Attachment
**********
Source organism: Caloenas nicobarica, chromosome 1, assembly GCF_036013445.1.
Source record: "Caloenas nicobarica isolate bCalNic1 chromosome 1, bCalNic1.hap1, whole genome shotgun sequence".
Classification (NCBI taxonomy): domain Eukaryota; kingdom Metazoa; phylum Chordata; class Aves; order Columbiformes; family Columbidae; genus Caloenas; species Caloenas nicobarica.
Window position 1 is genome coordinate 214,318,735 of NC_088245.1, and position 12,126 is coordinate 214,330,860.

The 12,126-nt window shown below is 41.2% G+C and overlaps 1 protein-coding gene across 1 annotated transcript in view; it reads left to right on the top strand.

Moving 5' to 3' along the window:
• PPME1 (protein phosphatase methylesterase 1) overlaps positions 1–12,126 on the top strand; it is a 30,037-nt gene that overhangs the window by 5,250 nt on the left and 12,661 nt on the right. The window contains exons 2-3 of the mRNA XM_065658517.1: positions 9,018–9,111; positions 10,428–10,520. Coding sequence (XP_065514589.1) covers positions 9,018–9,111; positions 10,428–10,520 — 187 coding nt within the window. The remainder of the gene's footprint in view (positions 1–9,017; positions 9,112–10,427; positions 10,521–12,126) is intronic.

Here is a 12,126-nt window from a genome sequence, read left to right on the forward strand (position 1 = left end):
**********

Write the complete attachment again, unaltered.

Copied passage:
Source organism: Caloenas nicobarica, chromosome 1, assembly GCF_036013445.1.
Source record: "Caloenas nicobarica isolate bCalNic1 chromosome 1, bCalNic1.hap1, whole genome shotgun sequence".
Classification (NCBI taxonomy): domain Eukaryota; kingdom Metazoa; phylum Chordata; class Aves; order Columbiformes; family Columbidae; genus Caloenas; species Caloenas nicobarica.
Window position 1 is genome coordinate 214,318,735 of NC_088245.1, and position 12,126 is coordinate 214,330,860.

The 12,126-nt window shown below is 41.2% G+C and overlaps 1 protein-coding gene across 1 annotated transcript in view; it reads left to right on the top strand.

Moving 5' to 3' along the window:
• PPME1 (protein phosphatase methylesterase 1) overlaps positions 1–12,126 on the top strand; it is a 30,037-nt gene that overhangs the window by 5,250 nt on the left and 12,661 nt on the right. The window contains exons 2-3 of the mRNA XM_065658517.1: positions 9,018–9,111; positions 10,428–10,520. Coding sequence (XP_065514589.1) covers positions 9,018–9,111; positions 10,428–10,520 — 187 coding nt within the window. The remainder of the gene's footprint in view (positions 1–9,017; positions 9,112–10,427; positions 10,521–12,126) is intronic.

Here is a 12,126-nt window from a genome sequence, read left to right on the forward strand (position 1 = left end):